Modern revival movements have their historical roots in Puritan pietistic reactions to the rationalism of the Enlightenment and the formalized creedal expression of Reformation faith that characterized much of seventeenth century Protestantism. Lutherans such as Johann Arndt, Philipp Spener, and August Francke resisted this depersonalization of religion. They discovered a more experiential element in Reformation faith which emphasized personal commitment and obedience to Christ and a life regenerated by the indwelling Holy Spirit. They also emphasized witness and missions as a primary responsibility of the individual Christian and the church. Subjective religious experience and the importance of the individual became a new force in renewing and expanding the church. These concerns gradually permeated much of Protestantism, especially the developing churches in America.
The Eighteenth Century Birth
The appeal for a personal, public response to the gospel that came to characterize revivalism sprang up almost simultaneously in both England and America in the eighteenth century. The initial signs of the First Great Awakening in the American colonies occurred in the congregation of the Dutch Reformed pastor Theodore J Frelinghuysen in northern New Jersey in 1725, a decade before John Wesley and George Whitefield began their field preaching in England. Frelinghuysen had come under the influence of pietism before coming to America. In 1726 William Tennent, the Presbyterian leader of the Great Awakening, started his "log college" to prepare ministers who would preach a personalized Calvinism which called men and women to repentance.
By the time George Whitefield began recurrent revivalistic tours of the American colonies in 1738, Jonathan Edwards, the theologian of the colonial awakening, had already experienced revival in his Northampton, massachusetts, Congregational church. Edwards accepted the validity of much of the religious emotion that accompanied the conversions among his parishioners and wrote in defense of the proper role of emotion in true religion. The revival continued to move south until it touched all the colonies. In England the recognized leader of the "Evangelical Revival" was John Wesley, founder of Methodism and close friend of Whitefield. Whitefield had encouraged Wesley to take up the field preaching that brought the gospel directly to the masses of working people.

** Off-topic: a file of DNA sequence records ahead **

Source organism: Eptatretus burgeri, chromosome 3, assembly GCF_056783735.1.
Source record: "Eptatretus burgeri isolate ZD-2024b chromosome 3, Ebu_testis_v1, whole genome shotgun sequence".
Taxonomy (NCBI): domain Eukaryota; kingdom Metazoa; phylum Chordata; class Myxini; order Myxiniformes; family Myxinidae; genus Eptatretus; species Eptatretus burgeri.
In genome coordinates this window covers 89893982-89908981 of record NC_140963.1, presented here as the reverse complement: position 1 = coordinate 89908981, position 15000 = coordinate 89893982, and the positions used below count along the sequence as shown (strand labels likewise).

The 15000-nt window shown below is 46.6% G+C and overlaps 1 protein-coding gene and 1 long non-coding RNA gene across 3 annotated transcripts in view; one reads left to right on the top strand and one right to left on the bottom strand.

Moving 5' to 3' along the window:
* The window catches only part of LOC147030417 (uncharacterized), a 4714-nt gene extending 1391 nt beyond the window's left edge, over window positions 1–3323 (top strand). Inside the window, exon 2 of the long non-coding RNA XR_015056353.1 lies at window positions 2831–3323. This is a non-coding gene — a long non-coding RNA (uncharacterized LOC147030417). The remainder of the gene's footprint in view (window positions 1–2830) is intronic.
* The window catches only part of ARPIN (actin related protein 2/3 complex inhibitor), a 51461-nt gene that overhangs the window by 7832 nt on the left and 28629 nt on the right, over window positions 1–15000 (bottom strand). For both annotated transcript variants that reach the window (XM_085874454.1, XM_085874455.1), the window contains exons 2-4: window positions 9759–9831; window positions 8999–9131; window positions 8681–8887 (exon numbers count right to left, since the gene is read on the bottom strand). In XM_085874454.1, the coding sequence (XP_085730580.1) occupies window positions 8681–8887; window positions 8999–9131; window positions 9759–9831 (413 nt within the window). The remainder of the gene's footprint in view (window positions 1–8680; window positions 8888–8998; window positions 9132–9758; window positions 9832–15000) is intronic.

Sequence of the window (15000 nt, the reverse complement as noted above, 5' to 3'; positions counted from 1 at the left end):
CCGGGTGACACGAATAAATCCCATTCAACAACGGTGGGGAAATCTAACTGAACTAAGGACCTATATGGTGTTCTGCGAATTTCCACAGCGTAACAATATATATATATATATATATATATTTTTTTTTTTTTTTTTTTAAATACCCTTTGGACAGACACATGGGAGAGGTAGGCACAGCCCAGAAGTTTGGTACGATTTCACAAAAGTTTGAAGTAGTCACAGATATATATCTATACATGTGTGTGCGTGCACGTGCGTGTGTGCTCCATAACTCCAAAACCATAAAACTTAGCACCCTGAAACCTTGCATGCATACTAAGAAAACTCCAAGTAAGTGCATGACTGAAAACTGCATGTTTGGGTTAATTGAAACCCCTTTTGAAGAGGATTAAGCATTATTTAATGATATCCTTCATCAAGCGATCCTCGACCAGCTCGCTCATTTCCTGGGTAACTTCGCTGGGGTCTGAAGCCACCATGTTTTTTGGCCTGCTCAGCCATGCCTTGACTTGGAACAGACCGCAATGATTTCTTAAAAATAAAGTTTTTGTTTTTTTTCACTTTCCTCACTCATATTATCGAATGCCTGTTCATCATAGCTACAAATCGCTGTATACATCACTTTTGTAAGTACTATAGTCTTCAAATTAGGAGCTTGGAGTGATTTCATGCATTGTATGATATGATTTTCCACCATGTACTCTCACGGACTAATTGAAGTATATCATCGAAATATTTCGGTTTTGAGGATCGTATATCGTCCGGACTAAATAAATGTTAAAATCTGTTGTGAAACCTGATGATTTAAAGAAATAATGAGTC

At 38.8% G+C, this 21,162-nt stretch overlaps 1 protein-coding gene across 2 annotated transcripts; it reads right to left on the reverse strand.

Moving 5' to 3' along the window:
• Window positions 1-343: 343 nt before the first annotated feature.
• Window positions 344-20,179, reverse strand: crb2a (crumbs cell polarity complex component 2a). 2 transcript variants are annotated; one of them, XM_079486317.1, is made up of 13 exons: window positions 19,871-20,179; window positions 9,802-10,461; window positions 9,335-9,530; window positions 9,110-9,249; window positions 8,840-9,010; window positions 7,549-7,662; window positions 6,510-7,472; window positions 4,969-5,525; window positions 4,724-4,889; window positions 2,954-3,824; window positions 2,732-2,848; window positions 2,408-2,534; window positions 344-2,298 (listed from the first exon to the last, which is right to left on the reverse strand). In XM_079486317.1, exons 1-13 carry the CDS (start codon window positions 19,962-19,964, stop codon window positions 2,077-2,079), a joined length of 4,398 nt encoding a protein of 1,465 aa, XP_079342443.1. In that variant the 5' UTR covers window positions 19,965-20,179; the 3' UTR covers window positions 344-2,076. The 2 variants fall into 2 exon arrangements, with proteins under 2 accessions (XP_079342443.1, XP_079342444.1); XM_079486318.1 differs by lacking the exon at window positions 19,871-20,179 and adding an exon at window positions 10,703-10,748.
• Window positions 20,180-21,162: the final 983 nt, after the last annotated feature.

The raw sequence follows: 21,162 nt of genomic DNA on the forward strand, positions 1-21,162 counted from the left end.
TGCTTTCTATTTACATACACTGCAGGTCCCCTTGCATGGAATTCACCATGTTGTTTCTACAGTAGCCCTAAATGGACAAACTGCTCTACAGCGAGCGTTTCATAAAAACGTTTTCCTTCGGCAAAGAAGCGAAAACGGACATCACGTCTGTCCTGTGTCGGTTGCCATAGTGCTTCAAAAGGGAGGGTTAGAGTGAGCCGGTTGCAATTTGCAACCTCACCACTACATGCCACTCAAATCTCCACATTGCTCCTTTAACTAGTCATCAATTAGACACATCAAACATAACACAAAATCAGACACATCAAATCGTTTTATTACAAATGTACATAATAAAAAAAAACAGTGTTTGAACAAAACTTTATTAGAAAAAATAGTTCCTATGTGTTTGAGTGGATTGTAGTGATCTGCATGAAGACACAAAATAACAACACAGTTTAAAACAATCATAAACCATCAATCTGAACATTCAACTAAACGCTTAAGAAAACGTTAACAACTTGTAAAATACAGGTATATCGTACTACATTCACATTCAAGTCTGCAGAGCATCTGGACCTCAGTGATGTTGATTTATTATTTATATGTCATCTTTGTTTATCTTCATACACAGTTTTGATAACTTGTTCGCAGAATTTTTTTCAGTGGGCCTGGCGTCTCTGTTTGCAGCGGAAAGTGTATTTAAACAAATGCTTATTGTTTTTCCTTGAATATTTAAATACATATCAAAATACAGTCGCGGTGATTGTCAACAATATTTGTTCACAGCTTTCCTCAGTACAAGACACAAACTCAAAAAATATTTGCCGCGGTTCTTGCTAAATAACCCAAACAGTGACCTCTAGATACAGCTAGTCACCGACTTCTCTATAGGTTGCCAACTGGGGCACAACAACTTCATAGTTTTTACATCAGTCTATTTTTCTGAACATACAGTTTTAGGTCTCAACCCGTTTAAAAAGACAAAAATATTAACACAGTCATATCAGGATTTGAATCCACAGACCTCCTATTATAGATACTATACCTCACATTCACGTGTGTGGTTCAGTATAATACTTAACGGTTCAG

The success of this appeal to the heart as well as the head could not be doubted. Religious interest was renewed, and people flocked to the churches in significant numbers in both America and England. American historians recognize that the sweep of religious fervor from north to south (prior to the Revolution) was one of the few unifying factors among the otherwise disparate American colonies. In England the revival left an indelible religious and social impact for stability in the midst of the revolutionary unrest which pervaded most of Europe at the time.
The Definitive Stage
The pre Revolutionary revivals demonstrated the general patterns which characterized all subsequent awakenings; however, it was the Second Great Awakening at the beginning of the nineteenth century that defined the theology and method of the tradition. The revival began at Hampden Sidney and Washington colleges in Virginia in 1787. It continued at Yale under Timothy Dwight and at Andover and Princeton at the end of the eighteenth century. It was popularized in the great camp meetings on the frontier. The Cane Ridge, Kentucky, camp meeting in August, 1801, became the most famous of all. The strange emotional phenomena which had shown themselves in the earlier colonial revival reappeared in intensified form. "Falling," "jerking," "rolling," and "dancing" exercises engaged many of the twenty thousand worshipers present. These demonstrations moderated as the revival continued, but physical phenomena have always existed in some measure in popular revival movements.